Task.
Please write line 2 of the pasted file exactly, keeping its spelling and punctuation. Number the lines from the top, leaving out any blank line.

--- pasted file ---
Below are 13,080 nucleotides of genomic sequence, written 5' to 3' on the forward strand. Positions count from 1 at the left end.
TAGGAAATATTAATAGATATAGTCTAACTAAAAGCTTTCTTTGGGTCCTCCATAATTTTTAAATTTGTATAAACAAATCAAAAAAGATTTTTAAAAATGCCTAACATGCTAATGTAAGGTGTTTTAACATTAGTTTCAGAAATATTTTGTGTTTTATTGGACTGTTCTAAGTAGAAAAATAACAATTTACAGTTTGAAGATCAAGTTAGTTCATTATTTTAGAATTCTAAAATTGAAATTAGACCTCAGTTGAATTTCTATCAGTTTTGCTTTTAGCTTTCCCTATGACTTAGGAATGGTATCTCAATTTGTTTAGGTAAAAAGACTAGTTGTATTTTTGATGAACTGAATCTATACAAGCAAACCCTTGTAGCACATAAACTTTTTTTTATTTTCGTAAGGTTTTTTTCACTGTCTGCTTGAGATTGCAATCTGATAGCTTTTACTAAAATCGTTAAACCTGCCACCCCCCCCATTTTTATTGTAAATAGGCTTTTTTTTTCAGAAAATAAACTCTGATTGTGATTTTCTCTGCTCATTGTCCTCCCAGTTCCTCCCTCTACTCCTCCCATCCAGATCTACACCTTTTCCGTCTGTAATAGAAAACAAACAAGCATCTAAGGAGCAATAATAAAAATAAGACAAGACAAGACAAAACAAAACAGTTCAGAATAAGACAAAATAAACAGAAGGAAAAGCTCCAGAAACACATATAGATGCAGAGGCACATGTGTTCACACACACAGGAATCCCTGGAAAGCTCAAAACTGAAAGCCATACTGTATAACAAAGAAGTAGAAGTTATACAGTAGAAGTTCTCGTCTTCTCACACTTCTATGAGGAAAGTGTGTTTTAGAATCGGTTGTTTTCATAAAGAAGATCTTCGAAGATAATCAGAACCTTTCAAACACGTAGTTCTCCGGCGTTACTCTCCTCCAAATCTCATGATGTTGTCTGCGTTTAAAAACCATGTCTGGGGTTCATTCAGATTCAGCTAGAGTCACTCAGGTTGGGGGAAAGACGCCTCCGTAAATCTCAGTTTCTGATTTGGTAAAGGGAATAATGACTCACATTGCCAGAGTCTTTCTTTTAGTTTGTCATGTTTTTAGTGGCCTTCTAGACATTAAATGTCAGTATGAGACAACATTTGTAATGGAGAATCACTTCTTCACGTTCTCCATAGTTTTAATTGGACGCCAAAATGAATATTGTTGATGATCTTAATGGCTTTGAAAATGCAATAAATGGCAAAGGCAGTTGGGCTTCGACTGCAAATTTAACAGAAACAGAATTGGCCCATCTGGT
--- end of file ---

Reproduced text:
TAGGAAATATTAATAGATATAGTCTAACTAAAAGCTTTCTTTGGGTCCTCCATAATTTTTAAATTTGTATAAACAAATCAAAAAAGATTTTTAAAAATGCCTAACATGCTAATGTAAGGTGTTTTAACATTAGTTTCAGAAATATTTTGTGTTTTATTGGACTGTTCTAAGTAGAAAAATAACAATTTACAGTTTGAAGATCAAGTTAGTTCATTATTTTAGAATTCTAAAATTGAAATTAGACCTCAGTTGAATTTCTATCAGTTTTGCTTTTAGCTTTCCCTATGACTTAGGAATGGTATCTCAATTTGTTTAGGTAAAAAGACTAGTTGTATTTTTGATGAACTGAATCTATACAAGCAAACCCTTGTAGCACATAAACTTTTTTTTATTTTCGTAAGGTTTTTTTCACTGTCTGCTTGAGATTGCAATCTGATAGCTTTTACTAAAATCGTTAAACCTGCCACCCCCCCCATTTTTATTGTAAATAGGCTTTTTTTTTCAGAAAATAAACTCTGATTGTGATTTTCTCTGCTCATTGTCCTCCCAGTTCCTCCCTCTACTCCTCCCATCCAGATCTACACCTTTTCCGTCTGTAATAGAAAACAAACAAGCATCTAAGGAGCAATAATAAAAATAAGACAAGACAAGACAAAACAAAACAGTTCAGAATAAGACAAAATAAACAGAAGGAAAAGCTCCAGAAACACATATAGATGCAGAGGCACATGTGTTCACACACACAGGAATCCCTGGAAAGCTCAAAACTGAAAGCCATACTGTATAACAAAGAAGTAGAAGTTATACAGTAGAAGTTCTCGTCTTCTCACACTTCTATGAGGAAAGTGTGTTTTAGAATCGGTTGTTTTCATAAAGAAGATCTTCGAAGATAATCAGAACCTTTCAAACACGTAGTTCTCCGGCGTTACTCTCCTCCAAATCTCATGATGTTGTCTGCGTTTAAAAACCATGTCTGGGGTTCATTCAGATTCAGCTAGAGTCACTCAGGTTGGGGGAAAGACGCCTCCGTAAATCTCAGTTTCTGATTTGGTAAAGGGAATAATGACTCACATTGCCAGAGTCTTTCTTTTAGTTTGTCATGTTTTTAGTGGCCTTCTAGACATTAAATGTCAGTATGAGACAACATTTGTAATGGAGAATCACTTCTTCACGTTCTCCATAGTTTTAATTGGACGCCAAAATGAATATTGTTGATGATCTTAATGGCTTTGAAAATGCAATAAATGGCAAAGGCAGTTGGGCTTCGACTGCAAATTTAACAGAAACAGAATTGGCCCATCTGGT